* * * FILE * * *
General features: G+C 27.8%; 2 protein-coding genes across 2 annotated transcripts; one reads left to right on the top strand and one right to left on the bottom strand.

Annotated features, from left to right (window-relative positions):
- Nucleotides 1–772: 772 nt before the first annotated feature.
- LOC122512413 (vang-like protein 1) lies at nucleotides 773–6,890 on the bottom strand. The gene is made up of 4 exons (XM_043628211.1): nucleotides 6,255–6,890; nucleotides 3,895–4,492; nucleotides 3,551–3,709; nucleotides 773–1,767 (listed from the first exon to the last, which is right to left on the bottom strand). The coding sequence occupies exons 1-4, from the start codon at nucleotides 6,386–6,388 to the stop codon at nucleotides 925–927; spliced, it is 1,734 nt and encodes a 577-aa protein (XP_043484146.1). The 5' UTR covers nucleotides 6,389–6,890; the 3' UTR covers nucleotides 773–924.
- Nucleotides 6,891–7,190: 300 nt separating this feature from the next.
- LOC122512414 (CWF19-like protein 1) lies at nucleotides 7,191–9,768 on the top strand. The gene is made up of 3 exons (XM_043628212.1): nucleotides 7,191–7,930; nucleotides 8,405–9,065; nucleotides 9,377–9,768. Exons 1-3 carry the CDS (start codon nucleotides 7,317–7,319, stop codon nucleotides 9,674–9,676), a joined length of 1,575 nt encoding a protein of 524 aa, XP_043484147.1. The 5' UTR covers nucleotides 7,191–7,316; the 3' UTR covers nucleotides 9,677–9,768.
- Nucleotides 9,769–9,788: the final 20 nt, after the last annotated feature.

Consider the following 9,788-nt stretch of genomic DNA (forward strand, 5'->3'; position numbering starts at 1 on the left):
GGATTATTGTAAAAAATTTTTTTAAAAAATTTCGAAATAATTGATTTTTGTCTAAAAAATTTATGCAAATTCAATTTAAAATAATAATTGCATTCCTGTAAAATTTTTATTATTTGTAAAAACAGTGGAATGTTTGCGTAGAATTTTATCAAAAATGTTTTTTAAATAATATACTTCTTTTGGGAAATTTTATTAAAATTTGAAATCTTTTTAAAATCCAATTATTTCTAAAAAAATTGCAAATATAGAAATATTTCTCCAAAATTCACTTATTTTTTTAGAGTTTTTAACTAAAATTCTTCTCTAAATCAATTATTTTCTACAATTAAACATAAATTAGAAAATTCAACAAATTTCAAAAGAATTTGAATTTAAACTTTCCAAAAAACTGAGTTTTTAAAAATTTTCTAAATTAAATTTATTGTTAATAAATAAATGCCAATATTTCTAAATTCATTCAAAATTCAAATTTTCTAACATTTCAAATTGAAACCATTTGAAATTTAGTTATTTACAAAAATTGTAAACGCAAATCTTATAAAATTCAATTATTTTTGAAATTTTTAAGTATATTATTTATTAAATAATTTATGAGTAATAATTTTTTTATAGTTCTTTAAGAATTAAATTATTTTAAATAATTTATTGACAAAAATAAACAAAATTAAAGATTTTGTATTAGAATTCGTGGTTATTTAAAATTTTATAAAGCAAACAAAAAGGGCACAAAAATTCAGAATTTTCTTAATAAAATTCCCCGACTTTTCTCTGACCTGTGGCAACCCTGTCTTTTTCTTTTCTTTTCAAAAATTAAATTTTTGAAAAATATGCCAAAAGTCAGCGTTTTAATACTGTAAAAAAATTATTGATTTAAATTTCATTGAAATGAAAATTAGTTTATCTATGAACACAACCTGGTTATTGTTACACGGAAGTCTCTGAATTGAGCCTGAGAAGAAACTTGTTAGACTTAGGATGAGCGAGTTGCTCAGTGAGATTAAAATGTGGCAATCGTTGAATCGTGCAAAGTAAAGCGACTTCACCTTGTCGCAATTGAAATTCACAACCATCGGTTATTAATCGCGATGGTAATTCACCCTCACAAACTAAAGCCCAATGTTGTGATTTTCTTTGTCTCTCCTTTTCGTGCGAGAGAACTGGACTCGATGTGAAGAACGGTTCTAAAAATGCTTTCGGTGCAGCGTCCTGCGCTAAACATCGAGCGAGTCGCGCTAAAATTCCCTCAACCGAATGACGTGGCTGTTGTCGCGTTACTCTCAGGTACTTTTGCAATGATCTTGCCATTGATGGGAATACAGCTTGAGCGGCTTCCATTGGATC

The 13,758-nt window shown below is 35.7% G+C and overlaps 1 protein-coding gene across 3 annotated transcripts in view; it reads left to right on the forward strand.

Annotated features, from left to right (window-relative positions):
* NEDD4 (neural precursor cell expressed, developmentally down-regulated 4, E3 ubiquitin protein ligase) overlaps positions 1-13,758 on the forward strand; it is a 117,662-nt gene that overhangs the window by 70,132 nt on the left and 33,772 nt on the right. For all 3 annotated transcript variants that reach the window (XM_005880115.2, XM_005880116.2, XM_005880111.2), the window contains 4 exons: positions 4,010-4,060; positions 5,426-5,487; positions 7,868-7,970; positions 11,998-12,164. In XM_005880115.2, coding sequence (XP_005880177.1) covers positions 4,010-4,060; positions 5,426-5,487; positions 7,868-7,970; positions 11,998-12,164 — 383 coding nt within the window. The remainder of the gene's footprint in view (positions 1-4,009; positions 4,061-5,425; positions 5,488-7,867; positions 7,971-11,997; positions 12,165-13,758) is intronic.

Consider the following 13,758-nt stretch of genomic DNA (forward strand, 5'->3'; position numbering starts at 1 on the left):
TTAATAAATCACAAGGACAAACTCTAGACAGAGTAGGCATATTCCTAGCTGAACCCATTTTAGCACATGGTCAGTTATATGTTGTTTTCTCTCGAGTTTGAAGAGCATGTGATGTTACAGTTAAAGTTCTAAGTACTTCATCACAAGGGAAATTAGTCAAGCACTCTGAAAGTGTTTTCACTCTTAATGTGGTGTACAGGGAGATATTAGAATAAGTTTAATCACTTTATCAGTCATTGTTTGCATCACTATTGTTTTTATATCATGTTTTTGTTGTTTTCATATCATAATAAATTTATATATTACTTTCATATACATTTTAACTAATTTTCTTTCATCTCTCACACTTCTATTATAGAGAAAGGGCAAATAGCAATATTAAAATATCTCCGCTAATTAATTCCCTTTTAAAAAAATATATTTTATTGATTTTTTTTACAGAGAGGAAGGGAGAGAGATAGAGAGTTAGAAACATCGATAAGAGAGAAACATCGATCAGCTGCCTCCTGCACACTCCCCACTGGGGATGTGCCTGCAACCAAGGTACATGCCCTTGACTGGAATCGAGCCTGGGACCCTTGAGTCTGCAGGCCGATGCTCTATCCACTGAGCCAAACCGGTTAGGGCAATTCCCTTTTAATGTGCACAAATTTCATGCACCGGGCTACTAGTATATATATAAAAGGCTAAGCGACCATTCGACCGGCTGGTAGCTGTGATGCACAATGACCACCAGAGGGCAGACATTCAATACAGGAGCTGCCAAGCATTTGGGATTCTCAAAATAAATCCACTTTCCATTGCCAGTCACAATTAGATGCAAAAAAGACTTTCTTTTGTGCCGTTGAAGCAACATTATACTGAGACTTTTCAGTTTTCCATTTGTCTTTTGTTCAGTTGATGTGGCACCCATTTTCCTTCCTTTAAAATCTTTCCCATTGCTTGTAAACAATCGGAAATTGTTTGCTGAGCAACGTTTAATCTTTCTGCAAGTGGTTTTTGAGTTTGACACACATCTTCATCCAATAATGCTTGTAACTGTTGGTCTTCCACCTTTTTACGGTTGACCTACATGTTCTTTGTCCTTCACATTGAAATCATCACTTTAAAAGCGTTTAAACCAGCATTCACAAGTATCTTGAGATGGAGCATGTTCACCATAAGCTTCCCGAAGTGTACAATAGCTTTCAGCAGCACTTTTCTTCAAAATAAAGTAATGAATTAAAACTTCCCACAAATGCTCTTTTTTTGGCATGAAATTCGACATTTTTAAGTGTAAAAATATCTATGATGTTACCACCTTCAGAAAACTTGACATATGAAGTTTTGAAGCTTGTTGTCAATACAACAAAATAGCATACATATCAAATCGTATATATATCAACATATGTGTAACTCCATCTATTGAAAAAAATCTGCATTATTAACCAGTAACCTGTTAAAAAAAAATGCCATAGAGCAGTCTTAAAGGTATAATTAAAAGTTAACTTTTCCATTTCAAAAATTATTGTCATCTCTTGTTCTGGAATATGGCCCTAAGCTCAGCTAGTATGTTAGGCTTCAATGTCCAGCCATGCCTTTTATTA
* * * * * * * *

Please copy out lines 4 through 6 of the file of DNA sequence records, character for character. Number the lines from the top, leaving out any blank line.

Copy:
- LOC122512413 (vang-like protein 1) lies at nucleotides 773–6,890 on the bottom strand. The gene is made up of 4 exons (XM_043628211.1): nucleotides 6,255–6,890; nucleotides 3,895–4,492; nucleotides 3,551–3,709; nucleotides 773–1,767 (listed from the first exon to the last, which is right to left on the bottom strand). The coding sequence occupies exons 1-4, from the start codon at nucleotides 6,386–6,388 to the stop codon at nucleotides 925–927; spliced, it is 1,734 nt and encodes a 577-aa protein (XP_043484146.1). The 5' UTR covers nucleotides 6,389–6,890; the 3' UTR covers nucleotides 773–924.
- Nucleotides 6,891–7,190: 300 nt separating this feature from the next.
- LOC122512414 (CWF19-like protein 1) lies at nucleotides 7,191–9,768 on the top strand. The gene is made up of 3 exons (XM_043628212.1): nucleotides 7,191–7,930; nucleotides 8,405–9,065; nucleotides 9,377–9,768. Exons 1-3 carry the CDS (start codon nucleotides 7,317–7,319, stop codon nucleotides 9,674–9,676), a joined length of 1,575 nt encoding a protein of 524 aa, XP_043484147.1. The 5' UTR covers nucleotides 7,191–7,316; the 3' UTR covers nucleotides 9,677–9,768.